Sophie Walsh-Harrington has achieved the impossible and made Celine Dion a magnificent b**ch in The Damsel in Shining Armour.
Celine Dion songs are re-imagined as the shining armour of a melodrama queen with delusions of love grandeur in this hysterical flight of fancy, a one-woman show written and performed by the force of nature that is Walsh-Harrington.
Damsel in Shining Armour is one of the many small gems that Nexus Gallery has hosted throughout Adelaide Fringe. But Miss Sophie would not be satisfied with anything less than me saying that she is the jewel in the crown!
Sophie isn’t your typical fairytale damsel. Cartoon birds don’t fly around her head magically twisting her hair into braids like Cinderella. A Prince Charming doesn’t awaken her from a deep sleep with a gentle kiss.
Instead, she has a cheap fan that acts as a stand-by wind machine for her hair when she is getting her grrl on. And she is having far too much promiscuous fun with men, real and imaginary, to go to sleep in the first place.
Bouncing around with the energy I can only muster up after six shots of caffeine, our fair damsel rushes from one situation to the next, worried that if she has a chance to catch her breath, she’ll discover that her life has become her greatest fear: ordinary.
Her repeated catchcry: “One must create melodrama in one’s life.”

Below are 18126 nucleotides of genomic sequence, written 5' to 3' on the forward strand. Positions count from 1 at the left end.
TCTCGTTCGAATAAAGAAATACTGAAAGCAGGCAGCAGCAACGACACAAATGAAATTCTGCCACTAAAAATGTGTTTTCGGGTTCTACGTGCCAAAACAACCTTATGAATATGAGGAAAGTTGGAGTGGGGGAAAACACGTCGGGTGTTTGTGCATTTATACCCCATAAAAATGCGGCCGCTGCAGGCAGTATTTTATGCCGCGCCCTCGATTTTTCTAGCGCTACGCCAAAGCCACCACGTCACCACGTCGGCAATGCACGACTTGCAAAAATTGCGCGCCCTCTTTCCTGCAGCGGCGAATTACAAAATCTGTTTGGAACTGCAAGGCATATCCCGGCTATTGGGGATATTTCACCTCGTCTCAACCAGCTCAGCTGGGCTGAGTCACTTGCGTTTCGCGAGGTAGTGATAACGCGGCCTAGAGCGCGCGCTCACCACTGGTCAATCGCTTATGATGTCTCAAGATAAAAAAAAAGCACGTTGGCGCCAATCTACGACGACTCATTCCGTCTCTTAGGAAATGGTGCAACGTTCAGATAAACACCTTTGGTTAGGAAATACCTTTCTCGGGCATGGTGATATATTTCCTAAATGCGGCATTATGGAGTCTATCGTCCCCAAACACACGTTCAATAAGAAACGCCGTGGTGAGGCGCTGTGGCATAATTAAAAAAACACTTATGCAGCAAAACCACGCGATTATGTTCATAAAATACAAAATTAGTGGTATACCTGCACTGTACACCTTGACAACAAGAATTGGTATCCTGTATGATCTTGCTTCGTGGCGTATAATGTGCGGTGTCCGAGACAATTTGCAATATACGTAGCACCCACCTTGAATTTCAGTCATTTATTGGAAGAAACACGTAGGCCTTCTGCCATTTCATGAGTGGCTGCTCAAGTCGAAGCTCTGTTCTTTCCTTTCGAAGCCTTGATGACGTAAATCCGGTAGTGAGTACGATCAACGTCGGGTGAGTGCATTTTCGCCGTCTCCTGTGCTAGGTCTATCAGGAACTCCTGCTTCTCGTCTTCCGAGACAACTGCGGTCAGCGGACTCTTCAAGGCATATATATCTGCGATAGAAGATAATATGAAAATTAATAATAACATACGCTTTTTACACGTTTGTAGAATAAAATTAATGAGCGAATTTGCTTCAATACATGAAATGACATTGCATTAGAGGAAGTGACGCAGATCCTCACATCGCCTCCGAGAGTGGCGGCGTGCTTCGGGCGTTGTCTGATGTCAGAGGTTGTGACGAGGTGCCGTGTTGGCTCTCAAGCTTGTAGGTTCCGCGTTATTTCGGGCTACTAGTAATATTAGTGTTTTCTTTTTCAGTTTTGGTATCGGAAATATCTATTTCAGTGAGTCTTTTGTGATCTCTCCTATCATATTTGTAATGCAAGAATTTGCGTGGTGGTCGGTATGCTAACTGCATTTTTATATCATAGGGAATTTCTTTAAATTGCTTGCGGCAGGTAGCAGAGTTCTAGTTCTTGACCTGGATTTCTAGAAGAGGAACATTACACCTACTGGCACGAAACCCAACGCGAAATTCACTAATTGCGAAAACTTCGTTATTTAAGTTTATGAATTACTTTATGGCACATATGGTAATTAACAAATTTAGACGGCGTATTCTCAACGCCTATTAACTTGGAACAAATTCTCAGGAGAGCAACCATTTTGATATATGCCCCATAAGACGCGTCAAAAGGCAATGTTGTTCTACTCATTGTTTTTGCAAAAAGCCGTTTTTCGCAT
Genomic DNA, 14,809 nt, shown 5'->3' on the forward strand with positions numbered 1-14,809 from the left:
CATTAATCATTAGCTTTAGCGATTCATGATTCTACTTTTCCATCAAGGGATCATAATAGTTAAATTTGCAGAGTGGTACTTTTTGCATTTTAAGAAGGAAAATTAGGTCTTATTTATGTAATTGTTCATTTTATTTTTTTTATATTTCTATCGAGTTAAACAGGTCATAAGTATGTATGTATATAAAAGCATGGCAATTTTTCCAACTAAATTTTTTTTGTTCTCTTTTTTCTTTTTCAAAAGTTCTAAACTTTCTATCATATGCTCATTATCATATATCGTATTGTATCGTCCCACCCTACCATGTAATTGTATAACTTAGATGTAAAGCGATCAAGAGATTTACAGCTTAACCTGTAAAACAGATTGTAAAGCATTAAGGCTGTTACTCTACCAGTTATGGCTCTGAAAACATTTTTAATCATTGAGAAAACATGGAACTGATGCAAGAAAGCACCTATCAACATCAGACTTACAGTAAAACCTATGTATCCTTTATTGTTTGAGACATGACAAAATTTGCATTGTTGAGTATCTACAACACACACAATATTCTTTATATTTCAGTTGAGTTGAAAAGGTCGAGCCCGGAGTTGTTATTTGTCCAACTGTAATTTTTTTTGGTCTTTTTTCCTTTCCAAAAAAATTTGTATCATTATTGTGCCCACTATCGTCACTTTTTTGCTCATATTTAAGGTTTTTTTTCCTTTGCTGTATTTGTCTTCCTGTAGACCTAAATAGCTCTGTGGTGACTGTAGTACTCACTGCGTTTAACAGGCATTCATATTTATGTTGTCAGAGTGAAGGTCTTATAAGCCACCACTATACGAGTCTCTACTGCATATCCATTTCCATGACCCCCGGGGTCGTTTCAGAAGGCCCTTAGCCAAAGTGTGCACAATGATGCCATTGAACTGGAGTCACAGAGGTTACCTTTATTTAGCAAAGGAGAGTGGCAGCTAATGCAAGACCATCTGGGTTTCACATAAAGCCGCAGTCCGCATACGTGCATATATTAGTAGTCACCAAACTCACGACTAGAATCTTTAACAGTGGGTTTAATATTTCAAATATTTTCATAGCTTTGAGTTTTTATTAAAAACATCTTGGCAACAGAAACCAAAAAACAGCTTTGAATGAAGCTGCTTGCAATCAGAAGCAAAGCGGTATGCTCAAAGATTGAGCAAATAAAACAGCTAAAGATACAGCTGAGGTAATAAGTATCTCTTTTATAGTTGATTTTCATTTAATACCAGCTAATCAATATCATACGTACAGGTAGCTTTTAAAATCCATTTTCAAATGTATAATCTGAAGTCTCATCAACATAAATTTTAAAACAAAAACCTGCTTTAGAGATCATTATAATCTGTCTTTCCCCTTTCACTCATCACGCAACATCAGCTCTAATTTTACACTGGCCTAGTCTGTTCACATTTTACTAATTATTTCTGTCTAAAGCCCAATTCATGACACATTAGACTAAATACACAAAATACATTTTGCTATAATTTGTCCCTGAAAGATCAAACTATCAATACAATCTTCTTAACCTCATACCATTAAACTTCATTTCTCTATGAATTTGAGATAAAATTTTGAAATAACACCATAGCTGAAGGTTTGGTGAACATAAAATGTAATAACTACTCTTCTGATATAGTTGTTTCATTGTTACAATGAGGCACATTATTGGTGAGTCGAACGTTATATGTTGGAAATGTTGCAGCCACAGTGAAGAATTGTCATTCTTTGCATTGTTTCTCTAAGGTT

And with the panache of a tigress wrestling a mountain ox, she tries to strangle each little bit of reality she can out of her life, with Celine Dion songs as her soundtrack.
She becomes infatuated with taken men, gay men, indifferent men and even a mugger, turning deal breakers for most women into spun gold.
One would-be suitor tells her that the brand new polka dot dress she is wearing especially for her date makes her look like she should be collecting dog s**t.
Her response? “I like a man who notices things.”
Or her reasoning behind why the man who tried to steal her purse never called her back?
“Well, he works crazy hours, mugging and s**t.”
It’s too bad that she looks at her musical accompanist, Matthew Carey, with a disdainful eye when she considers him for a fleeting moment as a potential suitor. I really think these crazy kids could have had something.
Sophie is kind of like Tinkerbell: she needs attention to live!
The audience were happy to oblige her, clapping, hooting, hollering and making the occasional animal noise at her saucier gestures.
At one point, when reality threatens to creep in after one romantic fantasy too many has been thwarted, Sophie goes on what I can only describe as a lover bender: she describes increasingly fantastical and hilarious scenarios of different men finding ways to woo her.
It’s moments like this where the cracks in her melodrama show. Sophie might hit the high notes of Celine with comic flair, but there are also touches of vulnerability and poignancy when she sings, hinting that her melodrama isn’t really escapism so much as a veneer to convince others that she is living a life less ordinary.
When Sophie returns home to the UK after meandering to faraway places like Paris and Summer Bay on her quest for storybook love, I found myself rooting for her to keep trying to defy the laws of reality.
What’s so wrong about having your head in the clouds, anyway? That’s the best place to be, really, if you, like Sophie, are searching for what the French call “une coup de foudre”; the lightning strike of meeting your soul mate.
One thing to remember, b**ches. We’re all stars. But Sophie is the brightest of them all.
Writer & Performer: Sophie Walsh-Harrington
Directed: Tom Dickins
Musical Director: Jennifer Kingwell
In collaboration with The Jane Austen Argument (2010 Adelaide Fringe – Best Cabaret)
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